Wendi Williams, a teacher from Charlotte, North Carolina could never have imagined attending a teaching conference in New Orleans would end up in her becoming the center of attention in a Twitter storm that has divided opinion and got many people asking what is and isn’t actually acceptable to do on a plane.
Wendi was returning home as a passenger on an American Airlines regional Embraer 175 from New Orleans to Charlotte on January 31. She was sat in the second to last row of the jet which was operated by Republic Airways on behalf of American Airlines and decided to recline to seat for the short flight of just over an hour and a half.
As Wendi explains, she has had extensive neck surgery in the past and her cervical spine is almost completely fused – she had the option to recline to seat and she decided to do so because it made her journey more comfortable.
Unfortunately, the passenger sat directly behind Ms Williams didn’t want her to recline – at first because he was trying to eat. In a long Twitter thread, Wendi explains that she returned her seat to the upright position to allow the man to eat before again reclining.
But at this point, the man again demanded she sit upright and then started to punch the back of the seat… forcibly. Wendi claims this went on for some time before she decided to get out her cellphone and record exactly what was going on.
The male continued to punch the back of the seat, over and over again, while watching a video on his iPhone without impediment. At one point, the man appears to aggressively threaten Ms Williams before continuing to punch the seat.
But when she approached a flight attendant for help, she ended up getting in trouble and was asked to delete the video. Instead, the flight attendant apparently sided with the man by giving him a rum and coke and agreeing the legroom was “tight”,
Wendi says she’s ended up with “horrible headaches” for over a week as a result of the incident and has been forced to take time off work. After first approaching American Airlines privately, she decided to go public because the airline failed to offer any assistance.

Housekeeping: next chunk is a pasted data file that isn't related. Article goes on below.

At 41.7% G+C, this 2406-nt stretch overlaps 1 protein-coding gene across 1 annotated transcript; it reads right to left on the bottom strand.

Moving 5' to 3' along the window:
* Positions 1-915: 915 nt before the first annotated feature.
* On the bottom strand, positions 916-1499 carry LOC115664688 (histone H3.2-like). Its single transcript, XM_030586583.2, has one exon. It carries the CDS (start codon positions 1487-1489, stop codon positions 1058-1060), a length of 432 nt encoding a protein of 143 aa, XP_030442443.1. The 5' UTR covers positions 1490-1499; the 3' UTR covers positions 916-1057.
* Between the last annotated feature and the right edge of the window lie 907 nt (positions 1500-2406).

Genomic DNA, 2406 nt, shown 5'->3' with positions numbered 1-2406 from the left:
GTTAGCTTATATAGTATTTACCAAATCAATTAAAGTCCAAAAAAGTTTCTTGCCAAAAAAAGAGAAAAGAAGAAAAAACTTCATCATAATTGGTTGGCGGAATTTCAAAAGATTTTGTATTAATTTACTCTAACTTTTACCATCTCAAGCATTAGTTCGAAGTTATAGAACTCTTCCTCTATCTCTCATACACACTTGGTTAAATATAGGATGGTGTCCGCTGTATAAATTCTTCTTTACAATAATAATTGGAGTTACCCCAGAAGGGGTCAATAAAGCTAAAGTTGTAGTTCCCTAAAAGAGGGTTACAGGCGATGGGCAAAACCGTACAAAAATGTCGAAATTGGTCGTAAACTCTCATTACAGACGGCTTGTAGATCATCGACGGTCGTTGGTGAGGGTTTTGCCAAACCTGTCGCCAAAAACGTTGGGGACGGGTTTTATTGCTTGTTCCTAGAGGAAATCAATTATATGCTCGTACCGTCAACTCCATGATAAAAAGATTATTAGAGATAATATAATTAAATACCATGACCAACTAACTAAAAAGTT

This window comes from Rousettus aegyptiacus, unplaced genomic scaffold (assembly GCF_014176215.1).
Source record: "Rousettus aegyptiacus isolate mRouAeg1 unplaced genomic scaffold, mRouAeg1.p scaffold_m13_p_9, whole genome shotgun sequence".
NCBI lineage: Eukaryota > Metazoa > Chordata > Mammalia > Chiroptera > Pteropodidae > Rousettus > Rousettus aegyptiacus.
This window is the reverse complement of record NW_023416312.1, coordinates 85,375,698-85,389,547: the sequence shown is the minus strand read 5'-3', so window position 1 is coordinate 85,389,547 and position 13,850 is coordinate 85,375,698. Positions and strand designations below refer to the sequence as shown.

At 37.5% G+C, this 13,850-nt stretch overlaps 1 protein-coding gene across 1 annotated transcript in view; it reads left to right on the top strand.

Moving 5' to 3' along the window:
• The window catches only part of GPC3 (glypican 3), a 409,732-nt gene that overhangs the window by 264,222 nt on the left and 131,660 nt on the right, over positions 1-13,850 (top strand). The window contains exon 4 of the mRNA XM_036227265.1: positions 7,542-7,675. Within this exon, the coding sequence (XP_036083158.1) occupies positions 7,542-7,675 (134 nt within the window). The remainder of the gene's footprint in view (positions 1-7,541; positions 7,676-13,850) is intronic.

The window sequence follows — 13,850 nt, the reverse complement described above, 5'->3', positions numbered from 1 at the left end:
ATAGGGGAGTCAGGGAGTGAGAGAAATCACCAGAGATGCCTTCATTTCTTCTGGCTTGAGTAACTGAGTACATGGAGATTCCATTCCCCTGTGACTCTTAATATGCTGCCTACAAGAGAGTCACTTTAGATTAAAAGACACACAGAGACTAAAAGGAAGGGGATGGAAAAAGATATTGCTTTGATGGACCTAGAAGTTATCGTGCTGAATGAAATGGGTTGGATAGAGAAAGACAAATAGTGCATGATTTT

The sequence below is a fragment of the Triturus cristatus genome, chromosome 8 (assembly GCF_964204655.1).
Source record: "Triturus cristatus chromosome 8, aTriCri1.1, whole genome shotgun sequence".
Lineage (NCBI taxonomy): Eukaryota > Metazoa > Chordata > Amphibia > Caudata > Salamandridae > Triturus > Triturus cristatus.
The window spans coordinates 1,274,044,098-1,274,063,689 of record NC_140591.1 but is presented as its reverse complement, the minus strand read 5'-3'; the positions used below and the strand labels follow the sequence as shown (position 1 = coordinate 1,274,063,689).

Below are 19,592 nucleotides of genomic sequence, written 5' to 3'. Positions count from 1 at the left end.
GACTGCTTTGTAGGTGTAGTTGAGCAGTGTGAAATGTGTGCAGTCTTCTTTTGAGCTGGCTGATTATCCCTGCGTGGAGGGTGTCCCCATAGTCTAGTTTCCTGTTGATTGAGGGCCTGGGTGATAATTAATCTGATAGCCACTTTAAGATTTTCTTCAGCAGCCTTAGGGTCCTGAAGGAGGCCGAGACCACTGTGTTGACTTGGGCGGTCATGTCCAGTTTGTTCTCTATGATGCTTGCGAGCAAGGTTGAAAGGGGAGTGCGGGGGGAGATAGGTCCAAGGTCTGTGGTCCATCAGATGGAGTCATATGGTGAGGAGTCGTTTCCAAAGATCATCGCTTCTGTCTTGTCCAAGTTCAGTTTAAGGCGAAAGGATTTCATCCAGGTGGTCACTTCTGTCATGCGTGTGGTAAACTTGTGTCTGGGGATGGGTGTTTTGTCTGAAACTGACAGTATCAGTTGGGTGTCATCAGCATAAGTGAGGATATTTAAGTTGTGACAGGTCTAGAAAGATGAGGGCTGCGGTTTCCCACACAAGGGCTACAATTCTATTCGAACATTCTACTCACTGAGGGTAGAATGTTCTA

What may have surprised Wendi even more, however, was the reaction of other Twitter users. Rather than criticising the man for what was clearly assault, many users have jumped to his defence, claiming Wendi deserved it because reclining one’s seat breaches unwritten airline etiquette.
The key thing to establish is whether plane etiquette was followed. Was the person behind asked if it was ok? If not then the (metaphorical) gloves are rightly off.— Martin (@martin99morris) February 12, 2020
EasyJet have removed recliner mechanisms from all plane seats & thereby removed more than 50% of issues between passengers. There is no need to recline a seat unless you are on a long-haul flight & the meal service is over. Reclining a seat into another persons face is just rude.— Norms (@Norminaus) February 12, 2020
I never recline if someone is in the seat behind me. It's not okay because you have the ability to recline, it is about when you recline. You inconvenienced him, he inconvenienced you. This was a Quid Pro Quo. Plus, looks like he can't recline away from you.— Todd Ginter (@CaptainLesgate) February 12, 2020
I think it is about time to remove the reclining seats from all aircrafts so this does not happen again. People are inconsiderate to others when reclining their seats. I had passengers reclining during meal time on Atlantic flights. Was unable to eat and had to go hungry— Brian Snape (@BrianSnape_SWS) February 13, 2020
For its part, American Airlines says it is “concerned” with Wendi’s account of the incident but has told her she would need to contact the FBI to make a formal report.
Mateusz Maszczynski honed his skills as an international flight attendant at the most prominent airline in the Middle East and has been flying throughout the COVID-19 pandemic for a well-known European airline. Matt is passionate about the aviation industry and has become an expert in passenger experience and human-centric stories. Always keeping an ear close to the ground, Matt's industry insights, analysis and news coverage is frequently relied upon by some of the biggest names in journalism.